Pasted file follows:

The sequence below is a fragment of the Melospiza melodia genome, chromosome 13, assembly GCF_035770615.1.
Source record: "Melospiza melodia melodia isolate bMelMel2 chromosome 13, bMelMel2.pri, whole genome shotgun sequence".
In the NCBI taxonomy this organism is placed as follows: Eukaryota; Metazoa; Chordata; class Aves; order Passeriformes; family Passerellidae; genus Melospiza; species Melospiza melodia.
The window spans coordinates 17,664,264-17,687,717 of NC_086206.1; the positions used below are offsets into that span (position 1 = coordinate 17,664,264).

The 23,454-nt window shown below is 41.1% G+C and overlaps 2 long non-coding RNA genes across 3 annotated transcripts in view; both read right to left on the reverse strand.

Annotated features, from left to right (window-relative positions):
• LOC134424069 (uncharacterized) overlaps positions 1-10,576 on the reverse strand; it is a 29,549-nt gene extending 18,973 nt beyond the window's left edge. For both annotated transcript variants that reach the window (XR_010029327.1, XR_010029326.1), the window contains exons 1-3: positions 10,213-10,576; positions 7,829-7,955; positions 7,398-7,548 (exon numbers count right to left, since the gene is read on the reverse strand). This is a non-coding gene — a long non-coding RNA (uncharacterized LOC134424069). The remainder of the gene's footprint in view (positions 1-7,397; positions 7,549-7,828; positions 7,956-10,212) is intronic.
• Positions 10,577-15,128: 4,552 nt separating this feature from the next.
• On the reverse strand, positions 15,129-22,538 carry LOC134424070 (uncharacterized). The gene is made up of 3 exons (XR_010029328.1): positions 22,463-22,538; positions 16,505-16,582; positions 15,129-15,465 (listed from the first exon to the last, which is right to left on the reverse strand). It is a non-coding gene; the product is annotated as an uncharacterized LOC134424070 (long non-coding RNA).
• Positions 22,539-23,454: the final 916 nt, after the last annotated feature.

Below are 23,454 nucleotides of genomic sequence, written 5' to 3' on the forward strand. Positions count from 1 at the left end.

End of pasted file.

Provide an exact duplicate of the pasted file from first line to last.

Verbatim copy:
The sequence below is a fragment of the Melospiza melodia genome, chromosome 13, assembly GCF_035770615.1.
Source record: "Melospiza melodia melodia isolate bMelMel2 chromosome 13, bMelMel2.pri, whole genome shotgun sequence".
In the NCBI taxonomy this organism is placed as follows: Eukaryota; Metazoa; Chordata; class Aves; order Passeriformes; family Passerellidae; genus Melospiza; species Melospiza melodia.
The window spans coordinates 17,664,264-17,687,717 of NC_086206.1; the positions used below are offsets into that span (position 1 = coordinate 17,664,264).

The 23,454-nt window shown below is 41.1% G+C and overlaps 2 long non-coding RNA genes across 3 annotated transcripts in view; both read right to left on the reverse strand.

Annotated features, from left to right (window-relative positions):
• LOC134424069 (uncharacterized) overlaps positions 1-10,576 on the reverse strand; it is a 29,549-nt gene extending 18,973 nt beyond the window's left edge. For both annotated transcript variants that reach the window (XR_010029327.1, XR_010029326.1), the window contains exons 1-3: positions 10,213-10,576; positions 7,829-7,955; positions 7,398-7,548 (exon numbers count right to left, since the gene is read on the reverse strand). This is a non-coding gene — a long non-coding RNA (uncharacterized LOC134424069). The remainder of the gene's footprint in view (positions 1-7,397; positions 7,549-7,828; positions 7,956-10,212) is intronic.
• Positions 10,577-15,128: 4,552 nt separating this feature from the next.
• On the reverse strand, positions 15,129-22,538 carry LOC134424070 (uncharacterized). The gene is made up of 3 exons (XR_010029328.1): positions 22,463-22,538; positions 16,505-16,582; positions 15,129-15,465 (listed from the first exon to the last, which is right to left on the reverse strand). It is a non-coding gene; the product is annotated as an uncharacterized LOC134424070 (long non-coding RNA).
• Positions 22,539-23,454: the final 916 nt, after the last annotated feature.

Below are 23,454 nucleotides of genomic sequence, written 5' to 3' on the forward strand. Positions count from 1 at the left end.